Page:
Slingshot Asylum 2014 Review by Toby Diggens:
The Slingshot Asylum now in its second year as a standout wake/freestyle board from the Hood River (OR) company draws on inspirations from wakeboarding and aggressive park and freestyle kiting. With Triple-S winners, Sam Light, Eric Rienstra and Alex Fox currently using this board, you really get the idea of who it is aimed at.
First Impressions were good and riding this board felt locked in and very much ready to hold down good power. As with all kiteboards it went back and forth so there was not much surprise there. It also went upwind and downwind so that was good also.
Surprisingly the Asylum felt too wide for straps and I really felt that there was a tendency for the board to want to hop out when railing hard against a powered C-kite. The placement of the straps to a more heel side bias may alter this so be aware when you are riding if you feel like the tail block is becoming hard to wield. I think that actually, the board would suit boots better than straps and in this case, when you are wanting to ride powered and try new moves, the necessity for holding as much power as you can to then release into a trick is crucial. Should you become overpowered and try and load with the straps on, then it can cause the lack of pop, very fast downwind pull that you get sometimes when lit. This will not allow you to gain crucial line slack for any pass.
Most of the basics are covered in the main review but I want to concentrate on the straps. The Slingshot straps are not my favorite. Many other brands now have created very foot friendly, ergonomic straps that offer superior control and locked in feel. This really now puts the freestyle rider at a decent advantage as he does not have to go to boots to perfect low powered tricks, and it saves the numerous brain numbing heel edge slams that you will take in boots! The Slingshot straps however are too wide and uncomfortable for my liking. You simply cannot lock your foot into them enough to feel that every pop will be the same. The contrasting thought to this however is that these straps are very versatile, and for riders who alter between booties and bare feet, this spacious and generic design might help. For the REAL Lesson Center this is certainly the case.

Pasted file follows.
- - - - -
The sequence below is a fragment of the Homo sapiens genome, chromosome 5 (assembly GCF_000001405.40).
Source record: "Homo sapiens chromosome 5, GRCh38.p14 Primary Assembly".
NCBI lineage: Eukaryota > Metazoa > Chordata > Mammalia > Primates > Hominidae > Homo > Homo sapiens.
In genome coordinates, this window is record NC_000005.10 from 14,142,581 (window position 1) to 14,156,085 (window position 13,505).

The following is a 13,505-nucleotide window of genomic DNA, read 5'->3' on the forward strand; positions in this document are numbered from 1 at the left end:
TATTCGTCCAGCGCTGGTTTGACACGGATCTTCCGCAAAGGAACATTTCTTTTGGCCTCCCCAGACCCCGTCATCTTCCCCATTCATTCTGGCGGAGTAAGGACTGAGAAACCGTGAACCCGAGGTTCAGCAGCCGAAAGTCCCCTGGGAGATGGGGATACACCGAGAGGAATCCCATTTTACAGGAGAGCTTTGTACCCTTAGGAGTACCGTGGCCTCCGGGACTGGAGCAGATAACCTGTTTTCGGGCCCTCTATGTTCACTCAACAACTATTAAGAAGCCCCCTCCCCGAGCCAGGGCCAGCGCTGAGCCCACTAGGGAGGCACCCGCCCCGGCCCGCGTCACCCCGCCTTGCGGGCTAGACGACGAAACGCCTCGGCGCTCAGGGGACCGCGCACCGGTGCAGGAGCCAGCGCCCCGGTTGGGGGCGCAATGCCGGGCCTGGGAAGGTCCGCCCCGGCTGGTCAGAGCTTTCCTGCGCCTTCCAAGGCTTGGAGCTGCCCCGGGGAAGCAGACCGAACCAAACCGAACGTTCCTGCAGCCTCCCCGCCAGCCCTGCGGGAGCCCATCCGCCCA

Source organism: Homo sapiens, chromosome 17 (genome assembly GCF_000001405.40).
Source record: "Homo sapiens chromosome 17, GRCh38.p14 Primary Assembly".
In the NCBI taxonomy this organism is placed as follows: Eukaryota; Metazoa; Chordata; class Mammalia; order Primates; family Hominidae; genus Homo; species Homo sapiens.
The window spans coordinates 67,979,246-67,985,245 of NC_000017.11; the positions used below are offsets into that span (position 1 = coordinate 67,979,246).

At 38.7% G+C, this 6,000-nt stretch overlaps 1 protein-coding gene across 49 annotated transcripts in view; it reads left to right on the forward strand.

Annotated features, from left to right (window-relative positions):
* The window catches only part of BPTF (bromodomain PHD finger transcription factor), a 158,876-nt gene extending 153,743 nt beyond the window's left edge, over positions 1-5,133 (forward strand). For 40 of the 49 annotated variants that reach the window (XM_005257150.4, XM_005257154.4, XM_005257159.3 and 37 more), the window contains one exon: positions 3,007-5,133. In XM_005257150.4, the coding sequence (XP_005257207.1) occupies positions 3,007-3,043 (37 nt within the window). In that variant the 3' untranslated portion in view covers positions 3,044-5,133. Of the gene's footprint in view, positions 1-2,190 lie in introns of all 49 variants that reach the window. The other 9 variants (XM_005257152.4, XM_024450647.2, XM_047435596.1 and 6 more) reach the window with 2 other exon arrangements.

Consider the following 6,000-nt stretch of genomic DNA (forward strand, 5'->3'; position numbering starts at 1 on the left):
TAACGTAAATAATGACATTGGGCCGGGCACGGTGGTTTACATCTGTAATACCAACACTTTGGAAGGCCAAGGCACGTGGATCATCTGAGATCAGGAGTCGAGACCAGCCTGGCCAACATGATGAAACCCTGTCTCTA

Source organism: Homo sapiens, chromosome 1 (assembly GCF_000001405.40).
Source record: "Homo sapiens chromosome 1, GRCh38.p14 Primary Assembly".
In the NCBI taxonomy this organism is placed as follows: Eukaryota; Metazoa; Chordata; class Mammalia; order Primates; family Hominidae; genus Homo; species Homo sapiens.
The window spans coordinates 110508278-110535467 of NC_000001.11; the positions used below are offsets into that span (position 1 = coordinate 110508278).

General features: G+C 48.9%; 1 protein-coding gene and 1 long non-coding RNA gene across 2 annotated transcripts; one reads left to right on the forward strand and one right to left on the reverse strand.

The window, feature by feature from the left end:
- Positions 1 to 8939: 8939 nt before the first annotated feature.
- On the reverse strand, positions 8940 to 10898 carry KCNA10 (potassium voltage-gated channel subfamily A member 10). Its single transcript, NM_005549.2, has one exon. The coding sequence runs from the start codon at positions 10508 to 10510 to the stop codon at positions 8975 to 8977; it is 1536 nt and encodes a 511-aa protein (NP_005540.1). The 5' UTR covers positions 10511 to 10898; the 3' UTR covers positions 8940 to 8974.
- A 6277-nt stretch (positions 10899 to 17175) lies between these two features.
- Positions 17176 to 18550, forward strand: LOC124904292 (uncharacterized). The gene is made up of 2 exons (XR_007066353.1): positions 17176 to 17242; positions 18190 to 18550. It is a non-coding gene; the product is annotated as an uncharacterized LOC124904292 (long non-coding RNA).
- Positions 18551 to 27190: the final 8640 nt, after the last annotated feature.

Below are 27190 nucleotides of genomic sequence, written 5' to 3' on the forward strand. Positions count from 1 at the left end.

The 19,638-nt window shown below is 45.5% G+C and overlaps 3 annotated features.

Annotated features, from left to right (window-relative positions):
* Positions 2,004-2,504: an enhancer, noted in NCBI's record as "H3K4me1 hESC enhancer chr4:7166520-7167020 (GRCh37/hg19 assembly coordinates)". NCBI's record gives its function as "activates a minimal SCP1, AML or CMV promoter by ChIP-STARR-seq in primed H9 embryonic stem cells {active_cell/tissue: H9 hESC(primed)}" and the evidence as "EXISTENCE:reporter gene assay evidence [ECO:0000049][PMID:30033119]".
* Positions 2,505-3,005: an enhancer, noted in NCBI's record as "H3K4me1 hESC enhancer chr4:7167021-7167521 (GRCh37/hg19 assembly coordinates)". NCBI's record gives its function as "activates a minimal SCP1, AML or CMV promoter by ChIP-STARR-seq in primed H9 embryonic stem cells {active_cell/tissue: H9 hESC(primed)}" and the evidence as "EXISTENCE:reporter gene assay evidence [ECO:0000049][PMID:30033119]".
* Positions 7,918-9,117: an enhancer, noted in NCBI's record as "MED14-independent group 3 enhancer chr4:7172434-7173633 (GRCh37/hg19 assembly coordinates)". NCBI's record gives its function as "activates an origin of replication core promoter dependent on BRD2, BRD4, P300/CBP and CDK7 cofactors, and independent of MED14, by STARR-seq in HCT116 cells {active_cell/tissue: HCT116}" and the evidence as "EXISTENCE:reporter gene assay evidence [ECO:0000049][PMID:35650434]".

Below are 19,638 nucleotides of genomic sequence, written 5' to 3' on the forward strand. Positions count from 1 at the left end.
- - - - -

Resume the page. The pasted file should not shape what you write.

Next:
Overall, the board felt great. Upwind is decent for a more rockered out board and the landings are super smooth with the added rocker. The board is stiffer and will enjoy flatwater more than chop but again the rocker helps a little here.
Riders looking for a great board for boots, a solid wake and park performer or just something that comes down from jumps with some cushioning will love this board. Intermediate to Expert is where this board will be best received.
by Jason on September 2, 2013